October 26, 2017 by Canadian Underwriter
Exceptional major-loss expenditure related to hurricanes Harvey, Irma and Maria (HIM) are expected to result in Munich Re posting a loss of 1.4 billion euros in 2017 Q3, reducing the (re)insurer’s previously anticipated full-year profit.
Emphasizing that current estimates “are still fraught with considerable uncertainty,” the (re)insurer reports in a statement Thursday it expects HIM-related losses of 2.7 billion euros after retrocession.
Including the expenditure for other natural catastrophes – in particular, the quakes in Mexico – and man-made losses, overall major-loss expenditure will amount to 3.2 billion euros for the third quarter of 2017, notes Munich Re, which combines primary insurance and reinsurance and operates around the world, including in Canada.
The 2017 Q3 result will also be impacted by adverse International Financial Reporting Standards “effects from the recapture of a life reinsurance treaty and, as expected, a low positive contribution to the quarterly result from ERGO,” the company explains.
Munich Re’s primary insurance operations are concentrated mainly in ERGO, which is represented in more than 30 countries around the world and offers a comprehensive range of insurances, provision products and services.
The 1.4 billion loss for the July to Sept. 2017 period means the Munich Re Group now projects a small profit for the 2017 “on the proviso that business performs in line with expectations in the last quarter,” the (re)insurer points out.
Munich Re announced in mid-March that its profit guidance for 2017 would be in the range of 2.0 billion to 2.4 billion euros. However, on Sept. 13, the company announced the expected severe losses from hurricanes Harvey and Irma were likely to result in a loss for 2017 Q3 and might jeopardize its profit target for 2017. Since then, Maria has also caused significant damage in the Caribbean.
Detailed information on 2017 Q3 financial figures are scheduled to be released Nov. 9.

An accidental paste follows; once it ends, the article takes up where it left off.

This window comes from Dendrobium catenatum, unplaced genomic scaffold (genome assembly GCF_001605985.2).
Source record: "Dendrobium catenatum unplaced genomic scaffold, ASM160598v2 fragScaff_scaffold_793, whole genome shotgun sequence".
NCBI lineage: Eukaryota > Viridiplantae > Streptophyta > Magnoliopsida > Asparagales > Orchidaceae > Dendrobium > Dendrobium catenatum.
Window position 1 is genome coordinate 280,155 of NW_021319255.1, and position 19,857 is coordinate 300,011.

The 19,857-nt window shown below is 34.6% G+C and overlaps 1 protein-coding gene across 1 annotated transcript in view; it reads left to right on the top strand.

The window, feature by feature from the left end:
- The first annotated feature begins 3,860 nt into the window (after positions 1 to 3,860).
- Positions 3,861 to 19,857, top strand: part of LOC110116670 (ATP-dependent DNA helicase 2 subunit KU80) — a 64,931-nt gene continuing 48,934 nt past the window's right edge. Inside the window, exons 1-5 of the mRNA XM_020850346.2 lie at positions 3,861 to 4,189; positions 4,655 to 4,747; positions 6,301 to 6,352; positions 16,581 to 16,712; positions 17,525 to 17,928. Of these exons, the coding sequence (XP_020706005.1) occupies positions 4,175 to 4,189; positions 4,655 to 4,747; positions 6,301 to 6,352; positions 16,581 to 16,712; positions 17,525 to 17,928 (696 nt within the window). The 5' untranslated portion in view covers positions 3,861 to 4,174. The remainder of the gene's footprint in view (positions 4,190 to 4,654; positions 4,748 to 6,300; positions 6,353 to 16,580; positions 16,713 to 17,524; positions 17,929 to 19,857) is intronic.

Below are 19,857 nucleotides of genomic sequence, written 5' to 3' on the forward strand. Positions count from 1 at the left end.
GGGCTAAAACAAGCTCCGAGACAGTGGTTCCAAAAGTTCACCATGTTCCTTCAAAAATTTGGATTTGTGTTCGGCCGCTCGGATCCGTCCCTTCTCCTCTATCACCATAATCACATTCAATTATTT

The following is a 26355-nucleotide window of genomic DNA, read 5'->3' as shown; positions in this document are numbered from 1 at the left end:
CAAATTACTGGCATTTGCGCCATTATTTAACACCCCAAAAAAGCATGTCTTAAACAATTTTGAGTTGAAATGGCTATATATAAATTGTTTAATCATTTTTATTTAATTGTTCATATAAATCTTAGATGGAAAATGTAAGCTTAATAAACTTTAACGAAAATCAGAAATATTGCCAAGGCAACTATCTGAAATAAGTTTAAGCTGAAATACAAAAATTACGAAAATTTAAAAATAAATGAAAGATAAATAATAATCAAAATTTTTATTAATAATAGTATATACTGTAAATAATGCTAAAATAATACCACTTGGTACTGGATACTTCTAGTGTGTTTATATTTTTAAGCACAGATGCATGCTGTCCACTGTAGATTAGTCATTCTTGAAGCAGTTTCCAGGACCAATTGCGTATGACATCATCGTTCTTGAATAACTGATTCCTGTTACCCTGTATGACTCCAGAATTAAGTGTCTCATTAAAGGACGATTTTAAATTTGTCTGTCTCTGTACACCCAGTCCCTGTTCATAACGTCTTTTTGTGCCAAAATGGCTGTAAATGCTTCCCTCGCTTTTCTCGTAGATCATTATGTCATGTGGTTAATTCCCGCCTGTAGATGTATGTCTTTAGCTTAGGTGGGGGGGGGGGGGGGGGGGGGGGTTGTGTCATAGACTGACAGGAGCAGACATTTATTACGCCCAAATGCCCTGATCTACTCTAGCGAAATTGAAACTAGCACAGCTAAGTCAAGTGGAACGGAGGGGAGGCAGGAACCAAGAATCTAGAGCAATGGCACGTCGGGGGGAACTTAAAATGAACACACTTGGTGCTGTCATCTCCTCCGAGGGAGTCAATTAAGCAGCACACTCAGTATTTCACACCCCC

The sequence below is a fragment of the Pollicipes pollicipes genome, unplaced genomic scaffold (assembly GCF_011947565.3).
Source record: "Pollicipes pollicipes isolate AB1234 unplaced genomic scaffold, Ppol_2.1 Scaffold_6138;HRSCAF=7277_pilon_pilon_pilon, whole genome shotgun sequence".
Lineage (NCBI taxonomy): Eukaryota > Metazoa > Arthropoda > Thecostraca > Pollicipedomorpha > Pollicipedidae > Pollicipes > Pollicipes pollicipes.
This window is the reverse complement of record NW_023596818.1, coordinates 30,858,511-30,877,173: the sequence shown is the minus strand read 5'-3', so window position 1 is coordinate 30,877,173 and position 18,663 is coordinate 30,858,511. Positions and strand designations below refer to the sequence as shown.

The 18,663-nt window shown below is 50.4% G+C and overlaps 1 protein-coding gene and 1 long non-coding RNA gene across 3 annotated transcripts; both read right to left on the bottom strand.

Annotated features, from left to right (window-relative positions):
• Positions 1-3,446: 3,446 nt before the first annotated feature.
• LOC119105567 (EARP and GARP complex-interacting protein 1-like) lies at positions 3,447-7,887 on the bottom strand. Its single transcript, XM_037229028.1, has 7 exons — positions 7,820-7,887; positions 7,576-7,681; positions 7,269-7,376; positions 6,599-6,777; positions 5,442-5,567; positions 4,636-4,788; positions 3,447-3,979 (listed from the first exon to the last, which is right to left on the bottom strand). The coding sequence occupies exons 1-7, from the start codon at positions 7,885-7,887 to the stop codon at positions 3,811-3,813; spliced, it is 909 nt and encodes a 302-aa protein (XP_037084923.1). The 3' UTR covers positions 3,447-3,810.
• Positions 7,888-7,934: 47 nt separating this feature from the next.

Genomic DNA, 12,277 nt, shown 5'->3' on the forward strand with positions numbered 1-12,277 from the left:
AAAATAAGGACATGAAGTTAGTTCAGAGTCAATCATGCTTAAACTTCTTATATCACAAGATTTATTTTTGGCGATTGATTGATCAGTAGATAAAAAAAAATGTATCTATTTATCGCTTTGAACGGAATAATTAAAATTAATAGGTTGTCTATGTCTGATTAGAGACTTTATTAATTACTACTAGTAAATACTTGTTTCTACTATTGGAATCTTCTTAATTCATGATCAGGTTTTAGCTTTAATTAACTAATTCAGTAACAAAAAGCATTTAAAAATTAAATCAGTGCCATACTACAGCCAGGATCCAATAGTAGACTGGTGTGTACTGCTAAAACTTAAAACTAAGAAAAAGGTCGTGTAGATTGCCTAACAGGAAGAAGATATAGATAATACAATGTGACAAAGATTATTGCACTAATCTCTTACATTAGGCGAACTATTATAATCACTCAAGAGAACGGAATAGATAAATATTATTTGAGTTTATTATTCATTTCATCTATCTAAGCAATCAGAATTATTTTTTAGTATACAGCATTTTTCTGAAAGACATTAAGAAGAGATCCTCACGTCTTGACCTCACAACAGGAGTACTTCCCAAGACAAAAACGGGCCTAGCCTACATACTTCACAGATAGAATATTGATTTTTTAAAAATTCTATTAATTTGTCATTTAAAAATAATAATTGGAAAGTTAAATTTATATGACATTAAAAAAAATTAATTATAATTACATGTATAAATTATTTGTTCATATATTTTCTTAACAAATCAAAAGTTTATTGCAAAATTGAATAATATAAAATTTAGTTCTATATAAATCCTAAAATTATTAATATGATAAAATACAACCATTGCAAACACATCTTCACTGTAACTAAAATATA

In August, Munich Re reported a combined ratio of 93.9% in reinsurance in the three months ending June 30, down 5.9 points from 99.8% in the same period in 2016.
The company reported at the time that, for the first half of 2017, it had an overall major-loss expenditure of 656 million euros, after retrocessions and before tax, of which 253 million euros was attributable to the second quarter. That compares to major loss expenditure of 542 million euros in 2016 Q2.
“High losses from severe natural catastrophes are part and parcel of our business; that is why we are here,” Jörg Schneider, chief financial officer of Munich Re, said in the statement Thursday.
“Our capital base remains very strong. We will continue to offer our clients full reinsurance capacity. Moreover, Munich Re has enough capital to take advantage of the opportunities this exceptional situation provides in terms of profitable growth,” Schneider continues.
A long list of reinsurers and insurers have posted anticipated losses from the U.S. hurricanes over the past few weeks. Just last week, Lloyd’s revised its net claims estimates for Harvey and Irma to a combined US$3.9 billion, plus a preliminary claims estimate for Maria of US$0.9 billion. The company further reported it had paid almost US$900 million in claims to date for HIM.
Other announced loss estimates include the following:
In September, Aon Benfield cautioned in the September edition of its Reinsurance Market Outlook report that flood losses from Harvey have again highlighted the global insurance protection gap.
Finding that a significant proportion of the flood losses generated by Harvey in Texas and Louisiana will be uninsured, those affected will require substantial financial support from the U.S. government, notes the report from Aon Benfield, the global reinsurance intermediary and capital advisor of Aon plc, which assesses the key drivers of reinsurance supply and demand in the approach to Jan. 1 renewals.
Beyond leaving the government, and, therefore, taxpayers, to pick up most of the bill, is that the industry has “an ‘over-capitalized’ reinsurance industry and new investors actively seeking access to diversified insurance risk,” explains Eric Andersen, chief executive officer of Aon Benfield.
“The frequency of severe weather-related losses is increasing and there needs to be a significant step-up in the efforts made to address the protection gap evident globally,” Andersen emphasized.